Here’s What We Know About The Steele Dossier

There’s still a lot we don’t know about Russia’s interference in the 2016 election, but there are things we know now that we didn’t know, or that were in doubt, then.

No matter how much of a news junkie you are, it can be hard to keep your facts straight in the raging hurricane of shady dealings, misinformation, and criminal accusations that is the Trump administration.  And Robert Mueller’s investigation, calm and silent at the eye of the storm, (thankfully) won’t be leaking anything until their work is finished, if then. So, with that in mind, we’ve put together a little guide to what’s known.  We’re going to focus on the Steele dossier, the intelligence document so much maligned by conservatives because of its origins in investigations partially funded by Democrats.  

The Steele dossier, comprising 35 pages of the sparse and misleadingly direct writing style that tends to characterize intelligence reports, was compiled at the impetus of a conservative publication, the Washington Free Beacon, though the contract was eventually switched to the purview of Democratic groups, at which point the investigator for whom the dossier is named took over.  Christopher Steele is a former MI6 agent and Russia specialist, well-respected in the intelligence community. And, perhaps more to our purpose here, other investigations before and since the release of the Steele dossier seem to support its findings, at least circumstantially.  

A majority of the Steele dossier’s assertions fall under two umbrella claims: first, that the Trump campaign team accepted intelligence on Clinton from Russia; and second, that the Putin administration has “kompromat” (compromising material) on Trump.  This second category includes the now-infamous claim that Putin has a tape of Trump hiring Russian prostitutes to kinkily deface a suite in which the Obamas had previously stayed.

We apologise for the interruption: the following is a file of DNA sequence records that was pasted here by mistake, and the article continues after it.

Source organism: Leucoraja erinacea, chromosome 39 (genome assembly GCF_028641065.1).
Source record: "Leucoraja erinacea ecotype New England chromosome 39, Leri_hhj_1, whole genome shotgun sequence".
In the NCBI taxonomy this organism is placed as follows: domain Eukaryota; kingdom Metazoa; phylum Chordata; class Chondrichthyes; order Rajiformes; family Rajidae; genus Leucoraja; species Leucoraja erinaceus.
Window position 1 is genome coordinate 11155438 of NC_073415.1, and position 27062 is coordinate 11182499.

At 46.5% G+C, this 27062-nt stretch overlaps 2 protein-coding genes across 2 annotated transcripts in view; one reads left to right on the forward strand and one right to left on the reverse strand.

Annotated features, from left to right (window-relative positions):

As a whole, the document makes one frightening claim: that Putin, a dictator and known agent against the stability of democracy worldwide, feared Hillary Clinton and desperately wanted Donald Trump at the helm of our republic.  Going back years, Russia has undeniably been running an online campaign to undermine our democracy and install corrupt, Russia-friendly leaders in our federal government.  So, while I’ll be getting into the nitty-gritty of one document, one piece of the puzzle, below, let’s not forget why we’re all here.  

Did the Trump team accept Russian intelligence on Hillary Clinton as part of their campaign?

On its very first page, the dossier establishes its claim that “[Trump] and his inner circle have accepted a regular flow of intelligence from the Kremlin, including on his Democratic and other political rivals.”  According to the document, Russia’s aim in creating this partnership was “to sow discord and disunity both within the US itself, but more especially within the Transatlantic alliance which was viewed as inimical to Russia’s interests.”  This means, essentially, that (according to the document) Russia supported Trump as a means of undermining the United States government and its alliances with other nations, and that (again, according to the document) the Trump team actively participated.  Sure, this participation may have been out of short-sightedness rather than active malice, but either way, the claim remains bold.

The dossier names, in particular, three men of influence in the Trump campaign: Paul Manafort, Carter Page, and Michael Cohen.  Two of the three have since been indicted. The claim is that Manafort, then Trump’s campaign manager, “managed” the “well-developed conspiracy of co-operation between them and the Russian leadership,” and that Page and Cohen worked with him as “intermediaries” between Trump and Russia.